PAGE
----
These diagrams are for a box without litter, which is probably not uncommon in boxes that receive no attention after they have been put up. With a bed of litter the owl's situation is somewhat more comfortable simply because she has something to grip and the tendency to slide into the trough is reduced or removed altogether. Litter doesn't alter the problem of the limited space significantly.
Suspension angle and entry by rain
A remarkable feature of the chimney box that must make it unique among the world's owl boxes is that it is open-topped. Slung under an appropriate (10-inch diam) branch, of course, entry by rain will be largely prevented. But these boxes are often suspended in locations that offer no protection (e.g. on a trunk). The next diagram shows how the amount of rain that can enter is reduced as the suspension angle is made shallower. However, it's a surprising fact that even at 30° the amount is still 50% of what can enter the vertical box. At 60° (a commonly seen angle) the amount is 85% -- little reduction -- and at 45°, the angle recommended by the RSPB, it's still 70%. The BTO does not mention an angle on its webpage for the design. Some retailers show the box hung much too steeply.
It's obvious from the second diagram that a chimney box must have effective drainage if it is not to be positively hazardous to young owl chicks. Usually this type of box has an open slot along one side of the base (the side at the bottom in the diagrams) to provide this. However, this does not get round problems that will occur if litter in an unattended box becomes compacted and blocks the drain or if the box is put up incorrectly so that the drainage slot is not along the lowest side of the base. Finally, even if the box is correctly put up and the drainage slot remains open, this will not prevent litter becoming wet as water drains through it.
The British recommended designs are flawed in their combination of excessive height with limited side dimensions. The oft-given rationale for them is that the Tawny Owl is a cavity-nester. This does not amount to a convincing argument in their favour for two main reasons. The first is that few narrow holes in trees are likely to be as deep, and second, that a box made from smooth wood offers no climbing grip during entry and exit. This puts owls' eyes and other parts at risk from kicking feet and claws, and their flight and tail feathers are susceptible to damage both because of the limited space and as a result of the effort needed to exit from a tall, smooth-sided box.
Some might be surprised that designs are recommended here in the UK that might be considered cramped even for smaller owls, like the Screech Owl in the US. But even worse is that nearly all manufacturers simply ignore the already restricted side dimensions published by the RSPB and BTO and make their boxes even smaller! The internal diagonal across the floor in the "official" designs ranges from 12.2 in (RSPB letterbox) to 12.7 in (BTO both designs). No fewer than four retailers I've found sell boxes (all chimney type) with an internal diagonal of 10.4 in -- a full 2 inches less than the rough average of the recommended designs. This is for a 15-inch long owl! As we have seen, the angle at which the chimney box is positioned doesn't affect the situation much, if at all, until it approaches 30°.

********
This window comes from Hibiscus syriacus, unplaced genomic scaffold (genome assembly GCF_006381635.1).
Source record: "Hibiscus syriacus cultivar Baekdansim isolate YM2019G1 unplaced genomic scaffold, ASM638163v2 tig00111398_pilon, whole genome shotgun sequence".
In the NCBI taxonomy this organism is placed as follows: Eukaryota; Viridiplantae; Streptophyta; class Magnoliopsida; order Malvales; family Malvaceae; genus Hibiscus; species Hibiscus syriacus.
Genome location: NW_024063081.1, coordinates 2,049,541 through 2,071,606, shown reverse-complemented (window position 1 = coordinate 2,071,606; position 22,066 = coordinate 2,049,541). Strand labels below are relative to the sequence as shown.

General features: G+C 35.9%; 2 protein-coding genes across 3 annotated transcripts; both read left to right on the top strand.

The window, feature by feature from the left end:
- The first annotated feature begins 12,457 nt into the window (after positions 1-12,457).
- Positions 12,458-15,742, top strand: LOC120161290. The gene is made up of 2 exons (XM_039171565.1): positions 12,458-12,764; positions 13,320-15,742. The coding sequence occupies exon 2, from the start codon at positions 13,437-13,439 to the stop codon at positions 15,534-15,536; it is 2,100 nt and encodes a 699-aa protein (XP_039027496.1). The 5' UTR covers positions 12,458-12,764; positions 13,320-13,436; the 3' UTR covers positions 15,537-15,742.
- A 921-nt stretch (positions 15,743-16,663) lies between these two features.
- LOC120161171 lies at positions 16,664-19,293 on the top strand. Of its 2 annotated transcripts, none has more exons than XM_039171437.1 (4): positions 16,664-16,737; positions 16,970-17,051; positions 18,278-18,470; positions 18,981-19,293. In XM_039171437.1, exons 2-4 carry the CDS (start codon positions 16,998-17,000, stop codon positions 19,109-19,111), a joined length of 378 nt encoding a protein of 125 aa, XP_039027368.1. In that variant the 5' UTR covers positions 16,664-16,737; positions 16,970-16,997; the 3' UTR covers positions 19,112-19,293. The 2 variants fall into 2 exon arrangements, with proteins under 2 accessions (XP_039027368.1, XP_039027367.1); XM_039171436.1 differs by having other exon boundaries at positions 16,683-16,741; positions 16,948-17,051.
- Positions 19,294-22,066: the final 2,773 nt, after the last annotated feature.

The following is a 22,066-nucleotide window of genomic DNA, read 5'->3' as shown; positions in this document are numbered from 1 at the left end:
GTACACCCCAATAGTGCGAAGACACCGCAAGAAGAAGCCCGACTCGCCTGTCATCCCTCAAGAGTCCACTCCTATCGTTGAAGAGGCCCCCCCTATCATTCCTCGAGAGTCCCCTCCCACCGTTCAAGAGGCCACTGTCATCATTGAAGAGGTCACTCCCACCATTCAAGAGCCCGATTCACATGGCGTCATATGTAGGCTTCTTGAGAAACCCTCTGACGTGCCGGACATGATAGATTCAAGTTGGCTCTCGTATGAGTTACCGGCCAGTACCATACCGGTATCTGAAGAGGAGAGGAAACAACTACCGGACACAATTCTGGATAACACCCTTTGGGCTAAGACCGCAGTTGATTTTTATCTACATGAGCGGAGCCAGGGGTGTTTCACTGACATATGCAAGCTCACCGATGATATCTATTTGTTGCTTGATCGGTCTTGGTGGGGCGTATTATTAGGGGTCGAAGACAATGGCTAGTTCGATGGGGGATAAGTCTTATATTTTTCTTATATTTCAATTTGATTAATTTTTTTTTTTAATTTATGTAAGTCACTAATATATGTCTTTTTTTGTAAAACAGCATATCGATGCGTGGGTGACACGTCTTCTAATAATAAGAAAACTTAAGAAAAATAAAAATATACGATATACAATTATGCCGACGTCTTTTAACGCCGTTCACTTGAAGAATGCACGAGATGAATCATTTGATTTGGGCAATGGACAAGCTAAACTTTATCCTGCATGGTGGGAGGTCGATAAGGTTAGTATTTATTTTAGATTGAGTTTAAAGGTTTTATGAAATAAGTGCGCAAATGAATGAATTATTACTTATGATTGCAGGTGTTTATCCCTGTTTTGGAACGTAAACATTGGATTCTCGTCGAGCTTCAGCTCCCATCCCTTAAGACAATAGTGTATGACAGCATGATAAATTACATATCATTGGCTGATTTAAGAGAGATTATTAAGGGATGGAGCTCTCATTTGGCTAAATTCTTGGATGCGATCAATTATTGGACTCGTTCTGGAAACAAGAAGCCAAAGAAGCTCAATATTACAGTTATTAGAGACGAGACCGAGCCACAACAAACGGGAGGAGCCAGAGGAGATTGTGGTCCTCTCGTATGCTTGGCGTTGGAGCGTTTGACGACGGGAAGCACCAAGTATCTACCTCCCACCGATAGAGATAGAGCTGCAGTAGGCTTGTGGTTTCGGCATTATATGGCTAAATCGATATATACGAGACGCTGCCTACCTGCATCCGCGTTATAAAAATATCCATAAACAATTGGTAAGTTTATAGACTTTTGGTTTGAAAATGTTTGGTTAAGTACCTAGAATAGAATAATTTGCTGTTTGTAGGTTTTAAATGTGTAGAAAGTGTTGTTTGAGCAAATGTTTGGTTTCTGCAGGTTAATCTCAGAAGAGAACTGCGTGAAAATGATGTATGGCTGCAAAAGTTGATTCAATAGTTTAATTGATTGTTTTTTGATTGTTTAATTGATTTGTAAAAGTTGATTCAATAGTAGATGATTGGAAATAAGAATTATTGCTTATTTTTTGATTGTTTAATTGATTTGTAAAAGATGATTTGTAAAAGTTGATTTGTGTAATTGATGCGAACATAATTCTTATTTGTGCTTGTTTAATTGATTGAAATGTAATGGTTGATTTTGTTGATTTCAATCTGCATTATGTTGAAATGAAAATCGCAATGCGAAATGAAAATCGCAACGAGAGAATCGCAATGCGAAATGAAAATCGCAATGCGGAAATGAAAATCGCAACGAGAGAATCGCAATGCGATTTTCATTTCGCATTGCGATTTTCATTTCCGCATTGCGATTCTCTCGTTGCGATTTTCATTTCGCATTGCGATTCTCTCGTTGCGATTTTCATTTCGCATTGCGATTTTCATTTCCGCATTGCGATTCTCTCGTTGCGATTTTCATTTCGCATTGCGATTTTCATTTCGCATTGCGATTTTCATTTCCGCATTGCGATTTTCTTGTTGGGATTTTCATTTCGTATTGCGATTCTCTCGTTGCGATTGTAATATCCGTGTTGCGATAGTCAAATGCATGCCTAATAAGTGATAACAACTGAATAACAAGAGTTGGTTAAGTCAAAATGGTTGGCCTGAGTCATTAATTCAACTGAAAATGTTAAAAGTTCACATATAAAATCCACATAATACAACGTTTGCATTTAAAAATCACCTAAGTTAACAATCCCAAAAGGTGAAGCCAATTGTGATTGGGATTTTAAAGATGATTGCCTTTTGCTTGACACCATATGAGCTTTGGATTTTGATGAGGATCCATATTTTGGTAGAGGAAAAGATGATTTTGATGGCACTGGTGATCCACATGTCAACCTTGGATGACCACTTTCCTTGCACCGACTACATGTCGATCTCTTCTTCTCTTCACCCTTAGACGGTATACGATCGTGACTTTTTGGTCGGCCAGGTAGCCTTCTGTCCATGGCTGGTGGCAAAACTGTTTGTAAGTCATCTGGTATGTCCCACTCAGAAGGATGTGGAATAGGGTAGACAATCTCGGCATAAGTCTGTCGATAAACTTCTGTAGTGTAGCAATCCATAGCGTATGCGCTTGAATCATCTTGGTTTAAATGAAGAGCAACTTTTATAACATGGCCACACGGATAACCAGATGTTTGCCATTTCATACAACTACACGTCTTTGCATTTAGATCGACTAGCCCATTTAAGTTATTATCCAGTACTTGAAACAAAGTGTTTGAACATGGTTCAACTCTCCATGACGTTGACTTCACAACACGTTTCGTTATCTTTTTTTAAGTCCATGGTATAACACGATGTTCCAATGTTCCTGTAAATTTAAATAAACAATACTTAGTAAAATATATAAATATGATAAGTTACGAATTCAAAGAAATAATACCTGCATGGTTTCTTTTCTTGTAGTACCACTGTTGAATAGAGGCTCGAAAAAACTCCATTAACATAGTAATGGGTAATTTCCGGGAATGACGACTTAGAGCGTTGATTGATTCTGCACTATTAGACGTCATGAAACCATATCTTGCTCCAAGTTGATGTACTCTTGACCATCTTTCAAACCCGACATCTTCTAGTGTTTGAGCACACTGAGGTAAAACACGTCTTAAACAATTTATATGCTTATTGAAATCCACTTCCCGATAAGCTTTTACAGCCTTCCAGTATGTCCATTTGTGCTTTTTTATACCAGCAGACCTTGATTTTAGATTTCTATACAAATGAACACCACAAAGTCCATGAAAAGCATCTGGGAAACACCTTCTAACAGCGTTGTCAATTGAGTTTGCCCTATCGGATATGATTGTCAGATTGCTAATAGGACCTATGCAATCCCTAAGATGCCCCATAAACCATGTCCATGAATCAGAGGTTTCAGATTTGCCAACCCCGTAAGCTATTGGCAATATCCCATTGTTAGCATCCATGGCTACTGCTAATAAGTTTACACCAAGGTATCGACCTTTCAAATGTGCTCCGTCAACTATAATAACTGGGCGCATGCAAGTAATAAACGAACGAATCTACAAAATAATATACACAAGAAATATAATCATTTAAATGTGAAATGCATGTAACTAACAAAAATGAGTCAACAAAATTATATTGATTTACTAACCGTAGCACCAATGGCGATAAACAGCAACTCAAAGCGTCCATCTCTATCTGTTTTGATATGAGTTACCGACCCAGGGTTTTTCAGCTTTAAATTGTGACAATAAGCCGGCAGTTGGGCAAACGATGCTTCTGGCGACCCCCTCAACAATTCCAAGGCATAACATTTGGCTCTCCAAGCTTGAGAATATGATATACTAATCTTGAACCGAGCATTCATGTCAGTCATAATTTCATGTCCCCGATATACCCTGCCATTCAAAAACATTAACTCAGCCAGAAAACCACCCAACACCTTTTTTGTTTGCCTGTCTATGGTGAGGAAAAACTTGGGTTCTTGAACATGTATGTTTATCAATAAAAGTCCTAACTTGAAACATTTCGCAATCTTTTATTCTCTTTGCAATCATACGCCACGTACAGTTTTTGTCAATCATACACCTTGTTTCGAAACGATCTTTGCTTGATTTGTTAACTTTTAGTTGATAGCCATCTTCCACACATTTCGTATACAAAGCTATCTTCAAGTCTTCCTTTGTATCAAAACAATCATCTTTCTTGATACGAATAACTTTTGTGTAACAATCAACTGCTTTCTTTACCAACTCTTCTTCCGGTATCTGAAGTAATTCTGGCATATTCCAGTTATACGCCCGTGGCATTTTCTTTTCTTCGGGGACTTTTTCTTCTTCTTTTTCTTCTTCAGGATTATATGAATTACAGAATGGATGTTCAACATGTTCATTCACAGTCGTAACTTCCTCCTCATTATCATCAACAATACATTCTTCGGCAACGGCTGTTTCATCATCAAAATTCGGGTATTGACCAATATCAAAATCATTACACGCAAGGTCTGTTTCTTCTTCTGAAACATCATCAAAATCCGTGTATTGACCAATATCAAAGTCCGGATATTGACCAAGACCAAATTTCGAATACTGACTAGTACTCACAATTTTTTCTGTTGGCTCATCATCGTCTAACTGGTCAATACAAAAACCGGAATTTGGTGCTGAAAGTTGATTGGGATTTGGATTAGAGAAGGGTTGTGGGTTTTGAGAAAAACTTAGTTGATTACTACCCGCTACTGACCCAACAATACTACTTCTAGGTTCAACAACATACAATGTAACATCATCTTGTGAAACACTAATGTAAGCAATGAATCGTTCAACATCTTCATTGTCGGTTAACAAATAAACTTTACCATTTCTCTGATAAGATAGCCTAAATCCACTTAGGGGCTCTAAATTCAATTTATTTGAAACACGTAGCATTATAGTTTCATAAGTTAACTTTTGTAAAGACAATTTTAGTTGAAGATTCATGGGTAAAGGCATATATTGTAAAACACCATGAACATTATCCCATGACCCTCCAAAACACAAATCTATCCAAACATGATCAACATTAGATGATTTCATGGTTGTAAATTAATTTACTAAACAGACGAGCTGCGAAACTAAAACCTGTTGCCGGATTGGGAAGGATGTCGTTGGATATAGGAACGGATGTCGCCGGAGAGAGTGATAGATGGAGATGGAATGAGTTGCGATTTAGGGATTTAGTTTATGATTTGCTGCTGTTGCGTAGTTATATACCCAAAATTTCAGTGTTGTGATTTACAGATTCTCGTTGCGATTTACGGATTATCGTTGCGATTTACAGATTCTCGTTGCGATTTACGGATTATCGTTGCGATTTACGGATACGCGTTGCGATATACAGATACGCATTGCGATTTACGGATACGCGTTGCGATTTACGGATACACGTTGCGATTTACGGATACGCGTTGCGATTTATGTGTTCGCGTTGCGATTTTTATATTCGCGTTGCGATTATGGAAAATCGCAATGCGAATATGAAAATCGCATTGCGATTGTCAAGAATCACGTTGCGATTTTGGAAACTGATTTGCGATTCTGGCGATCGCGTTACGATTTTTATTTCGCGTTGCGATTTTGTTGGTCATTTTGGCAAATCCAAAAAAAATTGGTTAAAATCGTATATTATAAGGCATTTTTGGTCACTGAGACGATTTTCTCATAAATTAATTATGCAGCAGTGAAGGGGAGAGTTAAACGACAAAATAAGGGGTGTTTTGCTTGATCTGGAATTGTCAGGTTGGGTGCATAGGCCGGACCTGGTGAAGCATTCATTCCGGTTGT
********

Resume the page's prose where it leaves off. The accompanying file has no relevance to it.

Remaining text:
The only merit I can see in these boxes is that they contain the owl chicks and prevent them from falling during the active phase before fledging. In other words, more owl chicks are likely to survive until fledging than on an open nest, and this is no mean advantage. That said, it is a misfortune for British Tawny Owls that hundreds of these boxes are sold every year when with a little thought about the designs and a decision in a boardroom they could be provided with something very much better.
Sadly the situation in France with designs that are sanctioned by a body with some authority (as opposed to a retailer or individual) is not much different to the UK.
The Ligue pour la Protection des Oiseaux itself does not advocate designs, but its Champagne-Ardenne branch publishes schematic drawings of nestbox types for a range of birds, including the tawny, on this page. The dimensions the Ligue suggests are of interest, if somewhat contradictory: "un nichoir cylindrique profond de 30 cm de diamètre au moins ou un nichoir à balcon de 600 x 250 x 250 mm". That is, it recommends either a cylindrical box with a diameter of at least 30 cm (inside or outside not stated), which gives a fairly generous circular floor 11-12 in across, or a "balcony"-type nestbox with much smaller floor dimensions of about 10 in x 10 in, which is much the same as the space available in the British boxes. The balcony nestbox is a French speciality that's supposed to give its occupants greater protection against predators. Basically it has an enclosed level, the "balcony", projecting out at the top front with the exit at the front of that.
PassionBassin has an extensive page of designs for various birds, with a letterbox type for tawnies that looks quite impressive but which turns out to be an overdeep type with cramped floor dimensions which are again similar to the British boxes (internal diagonal of about 12.5 in).
No approved designs found on web yet. Will add as and when I find any.
In the US and Canada the equivalent of the tawny in many ways is the Barred Owl. It too is nocturnal, a frequenter of woods, a cavity-nester with a widely varied diet and a territory of about one square mile. Indeed, it can almost be thought of as the North American Tawny Owl. Overall length is 17-24 in.